An investigation has been launched this last week following the release of a video that shows fans of the French Football Club Lens using homophobic chants during a match against local rival Valenciennes. The Rouge-Direct Collective, a “gay football collective” called attention to the chant by sharing a video of it across social media.
The video shows the “Capo” who is the person that launches the chants/ songs and supporters enthusiastically singing the chant. The homophobic language includes the phrase “Oh VA [Valenciennes] bande de pédés!” which translates to “Oh VA (Valenciennes), gang of fags!”
Rouge Direct shared a statement on Facebook denouncing the chant and demanded that the French Professional Football League (LFP) take disciplinary action against the “authors of homophobic insults, in particular the capo.” RC Lens also released a statement that denounces “all forms of discrimination” and working to “take necessary measures with the competent authorities and, if possible, by associating the sections of fans identified.”
Rouge Direct has reached out to LFP in the past regarding the lack of clear policy regarding such behavior. In May 2018, the LFP justified the lack of policies with “the difficulty of finding and materialize the facts” but with this latest video, it seems that the LFP has all the facts they need.
The fan group identified as the “Red Tigers” responded to the post through a spokesperson and stated that they “misunderstood and supported their capo” In the statement, the spokesperson said,
“In our stand, nobody has been, or will be, categorised by gender, sexual orientation, origins, colour or religion,” Pierre Revillon, spokesperson for the Red Tigers, said. “Being a Lens supporter is enough for us.
“We will remain behind the capo, who had no nasty intentions when he started the chant which was taken up by the whole stand, who did not think the words could wound and harm the homosexual community. You’ve heard these chants in every stadium in France for years,” he said.
Revellion added that the group was “dismayed by the attitude and methods” of Rouge Direct and “bodies that classify without understanding and without making the effort to understand the history and culture of our terraces.”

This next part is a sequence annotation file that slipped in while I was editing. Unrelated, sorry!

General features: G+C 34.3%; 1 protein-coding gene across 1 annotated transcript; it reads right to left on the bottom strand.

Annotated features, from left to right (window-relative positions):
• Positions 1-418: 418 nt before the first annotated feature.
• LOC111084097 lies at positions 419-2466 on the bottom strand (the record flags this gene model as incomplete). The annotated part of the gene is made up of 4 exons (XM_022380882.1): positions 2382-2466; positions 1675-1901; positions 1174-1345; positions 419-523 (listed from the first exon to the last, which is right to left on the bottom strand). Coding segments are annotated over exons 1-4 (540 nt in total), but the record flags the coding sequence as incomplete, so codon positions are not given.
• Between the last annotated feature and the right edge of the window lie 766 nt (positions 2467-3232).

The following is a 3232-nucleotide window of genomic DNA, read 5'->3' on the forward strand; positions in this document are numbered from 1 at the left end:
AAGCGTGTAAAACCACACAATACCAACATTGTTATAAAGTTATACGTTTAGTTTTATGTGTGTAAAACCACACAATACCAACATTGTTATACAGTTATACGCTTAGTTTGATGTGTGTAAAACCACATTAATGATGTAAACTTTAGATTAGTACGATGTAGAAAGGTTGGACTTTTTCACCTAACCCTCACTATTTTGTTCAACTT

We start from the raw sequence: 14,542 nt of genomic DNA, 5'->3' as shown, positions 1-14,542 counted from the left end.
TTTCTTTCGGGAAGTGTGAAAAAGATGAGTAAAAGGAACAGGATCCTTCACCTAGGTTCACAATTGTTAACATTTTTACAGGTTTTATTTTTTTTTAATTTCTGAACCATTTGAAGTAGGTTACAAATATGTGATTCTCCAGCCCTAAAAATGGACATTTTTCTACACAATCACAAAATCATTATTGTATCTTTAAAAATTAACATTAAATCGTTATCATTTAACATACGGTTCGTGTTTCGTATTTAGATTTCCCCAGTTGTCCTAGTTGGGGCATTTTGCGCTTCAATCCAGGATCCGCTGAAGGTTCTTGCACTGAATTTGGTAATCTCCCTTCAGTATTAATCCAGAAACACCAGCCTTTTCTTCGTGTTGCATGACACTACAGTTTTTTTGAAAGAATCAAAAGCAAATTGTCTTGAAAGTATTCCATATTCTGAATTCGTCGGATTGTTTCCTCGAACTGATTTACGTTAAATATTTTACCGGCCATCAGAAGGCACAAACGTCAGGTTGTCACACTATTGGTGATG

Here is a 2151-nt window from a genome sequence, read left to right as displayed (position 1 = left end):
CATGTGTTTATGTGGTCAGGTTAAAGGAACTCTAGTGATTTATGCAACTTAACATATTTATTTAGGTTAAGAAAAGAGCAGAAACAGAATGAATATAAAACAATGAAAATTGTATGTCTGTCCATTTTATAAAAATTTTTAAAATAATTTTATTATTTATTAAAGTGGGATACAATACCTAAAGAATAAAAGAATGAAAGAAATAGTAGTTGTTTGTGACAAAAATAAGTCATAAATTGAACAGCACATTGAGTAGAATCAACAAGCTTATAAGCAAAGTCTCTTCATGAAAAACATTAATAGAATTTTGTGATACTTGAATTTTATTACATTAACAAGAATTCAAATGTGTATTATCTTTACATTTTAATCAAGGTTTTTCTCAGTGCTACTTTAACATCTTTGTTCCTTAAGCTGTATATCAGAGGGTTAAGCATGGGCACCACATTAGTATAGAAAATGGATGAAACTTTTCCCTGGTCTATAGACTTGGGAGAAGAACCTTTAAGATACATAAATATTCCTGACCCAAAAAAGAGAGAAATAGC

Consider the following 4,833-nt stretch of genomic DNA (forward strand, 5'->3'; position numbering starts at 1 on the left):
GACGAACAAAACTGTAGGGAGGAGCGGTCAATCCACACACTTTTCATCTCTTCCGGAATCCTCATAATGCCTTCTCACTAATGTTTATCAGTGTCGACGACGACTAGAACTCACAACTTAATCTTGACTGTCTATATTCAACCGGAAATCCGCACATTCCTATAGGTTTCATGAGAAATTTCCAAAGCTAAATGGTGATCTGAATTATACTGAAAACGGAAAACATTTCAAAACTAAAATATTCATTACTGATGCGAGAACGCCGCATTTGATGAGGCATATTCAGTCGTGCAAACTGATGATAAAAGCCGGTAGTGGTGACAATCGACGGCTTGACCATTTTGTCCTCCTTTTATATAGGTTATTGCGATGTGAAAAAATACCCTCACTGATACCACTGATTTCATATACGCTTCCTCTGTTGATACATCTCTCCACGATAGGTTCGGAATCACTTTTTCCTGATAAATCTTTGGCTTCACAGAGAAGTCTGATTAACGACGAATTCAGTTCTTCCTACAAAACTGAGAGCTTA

Despite their intentions or the tradition of these chants, the homophobic words used are not acceptable and contribute to the ongoing issue of homophobia in sports. Research shows that there is a disconnect between people’s perceptions of the existence of homophobia in sports and the actual action. The “Action Perception Gap” identifies a disconnect between people’s perceptions that discrimination doesn’t exist, but their actions, including the use of homophobic chants, show that there is. Despite their intentions, the Red Tigers are use of such homophobic chants contributes to the low participation and increasing fears that prevent LGBTQI people from participating in sports.
Revellion continued, “We refuse to be insulted as homophobes and we do not want to serve as an example,” he said, adding that Lens fans “invite the Rouge Direct collective to come to see us and talk with us in the stands, something they should have done before embarking on a media buzz that makes us look like people we are not”.
Later, the group announced that their Capo has stepped aside until further notice. There has been a lot of attention called to homophobia prevalent in French Football after the president of the LFP, Nathalie Boy de la Tour, called the presence of homophobic chants “Folklore.” However, Roxana Maracinenu, the French Minster of Sports, has publicly denounced the homophobic remarks that have become more common in French football.
Revellion concluded, “The stands at the Stade Bollaert-Delelis have always advocated open-mindedness and fought against all forms of discrimination,” the club added, inviting Rouge Direct to attend a Lens game “to observe the friendly, respectful and festive atmosphere in the ground”.
We hope that the Red Tigers will learn from this experience and that the Rouge Direct will help to educate them on how the use of such homophobic language is harmful to the community and in direct conflict with their intention to “fight all forms of discrimination” and that it diminishes the “respectful and festive atmosphere” of sports.
By Dirk Smith